The need to protect employment [124 – 129]

I have begun to publish sections and segments of the Popes letter on OUR network of blogs as well as on Linkedin & Quora and will add my comments over time. Papa Francisco's 180 page letter is much less about religion than it is about nature and the planet earth. He proposes some fairly radical yet simple and understandable solutions for humankind. It is way past time to start paying attention to what we are all doing or allowing others to do

124. Any approach to an integral ecology, which
by definition does not exclude human beings,
needs to take account of the value of labour, as
Saint John Paul II wisely noted in his Encyclical
Laborem Exercens. According to the biblical account
of creation, God placed man and woman in
the garden he had created (cf. Gen 2:15) not only
to preserve it (“keep”) but also to make it fruitful
(“till”). Labourers and craftsmen thus “maintain
the fabric of the world” (Sir 38:34). Developing
the created world in a prudent way is the best way
of caring for it, as this means that we ourselves
become the instrument used by God to bring
out the potential which he himself inscribed in
things: “The Lord created medicines out of the
earth, and a sensible man will not despise them”
(Sir 38:4).

125. If we reflect on the proper relationship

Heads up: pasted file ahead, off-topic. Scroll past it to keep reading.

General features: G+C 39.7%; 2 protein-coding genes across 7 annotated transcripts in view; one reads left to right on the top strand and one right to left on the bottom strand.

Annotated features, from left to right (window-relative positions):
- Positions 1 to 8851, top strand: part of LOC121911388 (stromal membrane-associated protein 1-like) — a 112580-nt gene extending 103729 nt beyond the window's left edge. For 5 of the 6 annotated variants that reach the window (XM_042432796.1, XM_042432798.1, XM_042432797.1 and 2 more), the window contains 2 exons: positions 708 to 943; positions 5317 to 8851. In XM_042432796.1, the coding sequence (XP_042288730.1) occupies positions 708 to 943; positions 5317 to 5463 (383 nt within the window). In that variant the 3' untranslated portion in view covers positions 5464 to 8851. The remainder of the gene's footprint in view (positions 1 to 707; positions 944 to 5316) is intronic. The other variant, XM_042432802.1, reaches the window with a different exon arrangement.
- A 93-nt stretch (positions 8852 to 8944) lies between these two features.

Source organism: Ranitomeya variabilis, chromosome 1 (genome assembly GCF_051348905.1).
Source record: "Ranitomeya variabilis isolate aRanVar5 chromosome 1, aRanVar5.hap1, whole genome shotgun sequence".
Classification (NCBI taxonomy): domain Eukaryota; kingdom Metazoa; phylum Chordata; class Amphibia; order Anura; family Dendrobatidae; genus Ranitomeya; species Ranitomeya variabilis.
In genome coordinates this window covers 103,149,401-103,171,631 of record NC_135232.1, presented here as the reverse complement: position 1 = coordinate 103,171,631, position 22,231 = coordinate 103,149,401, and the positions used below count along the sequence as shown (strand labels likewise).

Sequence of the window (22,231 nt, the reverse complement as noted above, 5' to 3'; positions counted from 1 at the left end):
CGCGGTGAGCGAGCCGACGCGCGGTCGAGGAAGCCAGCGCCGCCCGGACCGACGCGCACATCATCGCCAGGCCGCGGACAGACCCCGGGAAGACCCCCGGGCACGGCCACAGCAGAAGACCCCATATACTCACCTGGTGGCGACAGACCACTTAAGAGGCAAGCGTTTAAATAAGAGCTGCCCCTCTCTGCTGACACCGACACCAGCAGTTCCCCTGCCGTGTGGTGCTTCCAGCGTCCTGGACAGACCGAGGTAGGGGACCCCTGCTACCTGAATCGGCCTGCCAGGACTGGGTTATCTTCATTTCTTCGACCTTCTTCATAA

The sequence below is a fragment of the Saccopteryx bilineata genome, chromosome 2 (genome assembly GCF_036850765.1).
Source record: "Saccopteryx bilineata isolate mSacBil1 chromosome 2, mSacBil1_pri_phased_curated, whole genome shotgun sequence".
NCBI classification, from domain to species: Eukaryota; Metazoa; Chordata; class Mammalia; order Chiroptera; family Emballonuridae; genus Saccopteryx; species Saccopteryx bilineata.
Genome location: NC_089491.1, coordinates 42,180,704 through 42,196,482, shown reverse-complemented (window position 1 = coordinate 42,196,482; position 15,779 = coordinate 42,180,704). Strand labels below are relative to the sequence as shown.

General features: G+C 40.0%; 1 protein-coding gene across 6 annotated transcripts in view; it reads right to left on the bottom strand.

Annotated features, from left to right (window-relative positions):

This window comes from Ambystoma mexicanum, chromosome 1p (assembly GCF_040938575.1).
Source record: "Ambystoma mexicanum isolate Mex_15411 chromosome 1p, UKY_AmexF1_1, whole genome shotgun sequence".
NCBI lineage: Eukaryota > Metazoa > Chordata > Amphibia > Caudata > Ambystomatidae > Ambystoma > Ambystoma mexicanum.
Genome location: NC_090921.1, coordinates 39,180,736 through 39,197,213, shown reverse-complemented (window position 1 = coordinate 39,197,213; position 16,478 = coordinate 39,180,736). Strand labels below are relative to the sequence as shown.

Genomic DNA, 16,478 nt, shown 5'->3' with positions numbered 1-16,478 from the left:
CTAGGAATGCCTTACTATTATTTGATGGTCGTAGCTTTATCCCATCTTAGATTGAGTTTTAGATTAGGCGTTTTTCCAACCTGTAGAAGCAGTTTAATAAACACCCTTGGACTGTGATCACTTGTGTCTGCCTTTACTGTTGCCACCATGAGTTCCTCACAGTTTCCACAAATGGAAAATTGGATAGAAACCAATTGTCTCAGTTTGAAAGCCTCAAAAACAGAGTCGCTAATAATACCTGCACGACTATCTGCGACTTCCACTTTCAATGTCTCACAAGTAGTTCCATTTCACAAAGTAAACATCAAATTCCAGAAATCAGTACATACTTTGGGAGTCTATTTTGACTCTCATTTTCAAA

between human beings and the world around us,
we see the need for a correct understanding of
work; if we talk about the relationship between
human beings and things, the question arises as
to the meaning and purpose of all human activity.
This has to do not only with manual or agri
cultural labour but with any activity involving a
modification of existing reality, from producing
a social report to the design of a technological
development. Underlying every form of work is
a concept of the relationship which we can and
must have with what is other than ourselves. Together
with the awe-filled contemplation of creation
which we find in Saint Francis of Assisi, the
Christian spiritual tradition has also developed a
rich and balanced understanding of the meaning
of work, as, for example, in the life of Blessed
Charles de Foucauld and his followers.

126. We can also look to the great tradition of
monasticism. Originally, it was a kind of flight
from the world, an escape from the decadence
of the cities. The monks sought the desert,
convinced that it was the best place for encountering
the presence of God. Later, Saint Benedict
of Norcia proposed that his monks live in community,
combining prayer and spiritual reading
with manual labour (ora et labora). Seeing manual
labour as spiritually meaningful proved revolutionary.
Personal growth and sanctification came
to be sought in the interplay of recollection and
work. This way of experiencing work makes us
more protective and respectful of the environment;
it imbues our relationship to the world
with a healthy sobriety.

127. We are convinced that “man is the source,
the focus and the aim of all economic and social
life”.100 Nonetheless, once our human capacity
for contemplation and reverence is impaired, it
becomes easy for the meaning of work to be misunderstood.
101 We need to remember that men
and women have “the capacity to improve their
lot, to further their moral growth and to develop
their spiritual endowments”.102 Work should be
the setting for this rich personal growth, where
many aspects of life enter into play: creativity,
planning for the future, developing our talents,
living out our values, relating to others, giving